Ex-Honolulu prosecutor avoids trials by pleading guilty

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A former deputy prosecutor already convicted of conspiracy has pleaded guilty to bank fraud, identity theft and a drug-related charge …

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A former deputy Honolulu prosecutor already convicted of conspiracy with her retired police chief husband in Hawaii’s biggest corruption case pleaded guilty Tuesday to bank fraud, identity theft and protecting her brother from a drug-dealing investigation.

Katherine Kealoha’s husband Louis Kealoha was expected to plead guilty later Tuesday to bank fraud. The pleas follow their conviction in June in a plot to frame a relative to keep him from revealing fraud that financed their lavish lifestyle.

The guilty pleas are expected to end the federal prosecutions against the couple who are now estranged.

Louis Kealoha retired as chief after becoming target of the federal corruption investigation, his wife later stepped down from her job. Louis Kealoha filed for divorce last week.

A second trial for bank fraud and identity theft had been scheduled for January. They were so desperate to fund their lavish lifestyle, prosecutors say, the couple swindled more than a half-million dollars from banks, relatives and others. Prosecutors say Katherine Kealoha stole money in a reverse mortgage scheme of her now-100-year-old grandmother’s house and that she drained two children’s trust accounts.

She spent bilked money on her firefighter lover, a Maserati, Elton John concert tickets and a resort banquet when her husband became police chief, prosecutors said.

She was facing a third trial for separate drug-dealing allegations against her and her pain physician brother.

Katherine Kealoha is being held without bond because a judge expressed concerns she would try to obstruct justice. Louis Kealoha is free on bond.

Katherine Kealoha told a judge Tuesday that she used the children’s trust accounts to obtain a loan and used a forged police report to clear up her negative credit report.

“I was merely a trustee on the account,” she said. She said she got a friend at a bank to give her a statement that listed only her name on the trust account. She did that to “bolster the amount of liquid assets so I could easily qualify for the loan,” she said.

She also knew her brother was involved in drug-dealing but didn’t report it to federal authorities.

As part of the deal, the Kealohas agree to pay about $164,000 restitution to the now-adult children, about $46,000 to her uncle and about $263,000 to her grandmother. They will also forfeit $64,000 left-over from the sale of their home that went into foreclosure and a Rolex watch.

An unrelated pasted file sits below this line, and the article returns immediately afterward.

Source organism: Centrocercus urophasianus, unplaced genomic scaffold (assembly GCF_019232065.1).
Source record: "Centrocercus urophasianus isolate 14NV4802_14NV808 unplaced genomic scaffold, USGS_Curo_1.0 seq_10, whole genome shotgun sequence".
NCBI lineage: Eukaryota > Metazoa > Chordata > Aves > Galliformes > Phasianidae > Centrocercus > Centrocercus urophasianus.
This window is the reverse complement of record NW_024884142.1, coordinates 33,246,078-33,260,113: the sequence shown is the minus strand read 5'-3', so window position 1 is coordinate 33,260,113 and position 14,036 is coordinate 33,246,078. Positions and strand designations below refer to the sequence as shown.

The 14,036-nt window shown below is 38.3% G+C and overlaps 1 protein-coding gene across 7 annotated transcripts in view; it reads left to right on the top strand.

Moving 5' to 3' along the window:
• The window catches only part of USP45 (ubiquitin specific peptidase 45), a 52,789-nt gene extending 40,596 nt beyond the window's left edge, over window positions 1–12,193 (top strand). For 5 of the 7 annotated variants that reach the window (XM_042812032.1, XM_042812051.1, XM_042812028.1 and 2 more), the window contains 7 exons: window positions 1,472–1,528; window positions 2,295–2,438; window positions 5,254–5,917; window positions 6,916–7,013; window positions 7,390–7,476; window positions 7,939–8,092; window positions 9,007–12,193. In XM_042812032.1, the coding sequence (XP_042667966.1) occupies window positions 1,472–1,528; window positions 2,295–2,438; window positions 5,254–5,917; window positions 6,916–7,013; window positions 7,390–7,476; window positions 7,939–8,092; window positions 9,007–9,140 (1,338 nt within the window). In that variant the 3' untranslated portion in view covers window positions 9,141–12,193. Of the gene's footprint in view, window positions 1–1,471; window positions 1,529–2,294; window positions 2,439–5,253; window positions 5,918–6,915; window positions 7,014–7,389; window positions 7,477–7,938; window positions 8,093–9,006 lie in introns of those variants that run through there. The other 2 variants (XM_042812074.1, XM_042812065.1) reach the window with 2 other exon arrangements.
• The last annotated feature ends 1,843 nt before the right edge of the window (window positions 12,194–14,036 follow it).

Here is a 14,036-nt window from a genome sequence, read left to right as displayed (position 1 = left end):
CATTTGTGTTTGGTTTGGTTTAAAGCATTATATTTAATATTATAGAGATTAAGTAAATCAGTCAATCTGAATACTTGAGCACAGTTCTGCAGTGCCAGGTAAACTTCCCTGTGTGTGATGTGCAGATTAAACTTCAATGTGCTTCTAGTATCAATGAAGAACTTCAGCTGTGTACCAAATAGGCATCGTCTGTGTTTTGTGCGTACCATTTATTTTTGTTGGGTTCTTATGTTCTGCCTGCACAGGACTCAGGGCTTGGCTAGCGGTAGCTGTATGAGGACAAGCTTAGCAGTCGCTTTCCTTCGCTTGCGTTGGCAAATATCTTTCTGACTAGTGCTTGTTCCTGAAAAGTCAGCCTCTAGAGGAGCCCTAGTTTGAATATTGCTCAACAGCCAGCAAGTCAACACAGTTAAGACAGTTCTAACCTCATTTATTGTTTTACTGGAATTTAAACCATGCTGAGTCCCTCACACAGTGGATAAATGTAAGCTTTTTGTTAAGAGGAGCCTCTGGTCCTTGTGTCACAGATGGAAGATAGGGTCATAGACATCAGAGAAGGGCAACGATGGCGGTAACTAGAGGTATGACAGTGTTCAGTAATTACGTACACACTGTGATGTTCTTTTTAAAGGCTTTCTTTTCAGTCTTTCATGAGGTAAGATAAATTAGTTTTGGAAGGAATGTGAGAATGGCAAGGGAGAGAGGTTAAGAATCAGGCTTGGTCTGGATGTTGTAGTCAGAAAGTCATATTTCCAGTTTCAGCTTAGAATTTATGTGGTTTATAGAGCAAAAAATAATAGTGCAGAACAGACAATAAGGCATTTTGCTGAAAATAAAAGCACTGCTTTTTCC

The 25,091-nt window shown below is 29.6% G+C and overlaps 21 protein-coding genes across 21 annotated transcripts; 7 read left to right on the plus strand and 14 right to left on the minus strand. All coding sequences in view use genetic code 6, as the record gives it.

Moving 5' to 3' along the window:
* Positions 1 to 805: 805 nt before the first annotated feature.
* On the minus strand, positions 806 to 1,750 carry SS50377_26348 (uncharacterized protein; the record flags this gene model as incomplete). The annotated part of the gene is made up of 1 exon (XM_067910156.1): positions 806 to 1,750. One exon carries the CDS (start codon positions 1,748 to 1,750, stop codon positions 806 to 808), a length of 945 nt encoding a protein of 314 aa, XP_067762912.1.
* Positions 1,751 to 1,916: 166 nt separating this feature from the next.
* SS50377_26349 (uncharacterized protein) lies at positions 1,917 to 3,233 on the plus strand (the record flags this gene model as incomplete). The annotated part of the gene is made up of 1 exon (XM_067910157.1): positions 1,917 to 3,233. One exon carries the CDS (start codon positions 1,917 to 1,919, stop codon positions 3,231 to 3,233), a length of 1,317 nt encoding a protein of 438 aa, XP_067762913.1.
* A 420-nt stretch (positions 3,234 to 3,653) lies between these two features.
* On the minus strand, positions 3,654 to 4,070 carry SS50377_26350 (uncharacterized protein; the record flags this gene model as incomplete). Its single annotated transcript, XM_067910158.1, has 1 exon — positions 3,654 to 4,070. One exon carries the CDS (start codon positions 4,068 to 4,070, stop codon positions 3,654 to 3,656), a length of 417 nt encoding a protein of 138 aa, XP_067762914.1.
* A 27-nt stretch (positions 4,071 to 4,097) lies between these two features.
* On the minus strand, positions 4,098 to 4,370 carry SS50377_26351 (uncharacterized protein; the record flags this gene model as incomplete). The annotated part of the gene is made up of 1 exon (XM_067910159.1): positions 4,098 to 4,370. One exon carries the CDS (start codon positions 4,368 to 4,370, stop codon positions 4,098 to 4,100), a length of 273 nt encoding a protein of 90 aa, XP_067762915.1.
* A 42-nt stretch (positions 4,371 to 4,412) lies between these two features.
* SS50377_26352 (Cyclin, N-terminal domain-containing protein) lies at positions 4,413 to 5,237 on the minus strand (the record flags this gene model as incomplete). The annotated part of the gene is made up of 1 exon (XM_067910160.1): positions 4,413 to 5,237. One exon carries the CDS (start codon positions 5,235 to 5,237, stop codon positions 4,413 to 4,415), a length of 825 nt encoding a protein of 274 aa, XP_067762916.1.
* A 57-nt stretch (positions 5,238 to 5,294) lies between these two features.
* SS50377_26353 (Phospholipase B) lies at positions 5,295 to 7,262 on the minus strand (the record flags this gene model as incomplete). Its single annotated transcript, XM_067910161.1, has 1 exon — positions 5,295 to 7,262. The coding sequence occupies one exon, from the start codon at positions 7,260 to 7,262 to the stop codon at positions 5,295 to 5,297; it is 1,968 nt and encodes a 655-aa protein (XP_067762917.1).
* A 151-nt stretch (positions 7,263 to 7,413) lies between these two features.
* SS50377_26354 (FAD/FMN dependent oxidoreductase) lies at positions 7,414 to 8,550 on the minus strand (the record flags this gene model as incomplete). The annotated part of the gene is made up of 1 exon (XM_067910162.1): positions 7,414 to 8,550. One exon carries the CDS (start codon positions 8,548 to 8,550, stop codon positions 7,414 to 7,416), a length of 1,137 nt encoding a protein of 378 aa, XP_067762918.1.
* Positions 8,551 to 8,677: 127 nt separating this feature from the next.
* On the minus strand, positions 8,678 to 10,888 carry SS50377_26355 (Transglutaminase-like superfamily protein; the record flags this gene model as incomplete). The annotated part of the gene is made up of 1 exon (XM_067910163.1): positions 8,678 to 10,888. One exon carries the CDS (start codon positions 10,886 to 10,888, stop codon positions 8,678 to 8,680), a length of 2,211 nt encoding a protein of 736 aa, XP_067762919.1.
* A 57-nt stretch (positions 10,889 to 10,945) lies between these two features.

Federal authorities started investigating the Kealohas in 2015. The peculiar case of a mailbox reported stolen in 2013 from the Kealohas’ home in an upscale Honolulu neighborhood led to a two-year federal investigation and corruption-related charges.

Prosecutors say Katherine Kealoha’s uncle and grandmother had threatened to expose them for fraud, so she devised a scheme to silence them. She tried to have her grandmother declared incapacitated. She and her husband used members of a special, hand-picked police unit to frame the uncle, Gerard Puana, for stealing the Kealohas’ mailbox, prosecutors say.

Puana was arrested but a mistrial was declared in 2014 because then-chief Kealoha gave improper testimony about Puana’s criminal history.

At the couple’s conspiracy trial, Puana testified Katherine Kealoha discussed taking out a reverse mortgage on her grandmother’s home to help buy a condo her uncle wanted. Kealoha said she would consolidate her debts — which prosecutors described as massive— and promised her uncle and grandmother that she would pay off the loan.

She used the money to buy her uncle’s condo, but instead of paying off the loan, she drained about $150,000 that was left over in about six months, an FBI forensic accountant testified.

The wide-ranging investigation also has targeted Honolulu’s elected prosecutor, who was Katherine Kealoha’s boss, and the city’s top civil attorney. Prosecuting Attorney Keith Kaneshiro and Corporation Counsel Donna Leong went on paid leaves of absence after the FBI informed them they are targets of the investigation.

As part of the plea deal, Katherine Kealoha is cooperating with prosecutors.

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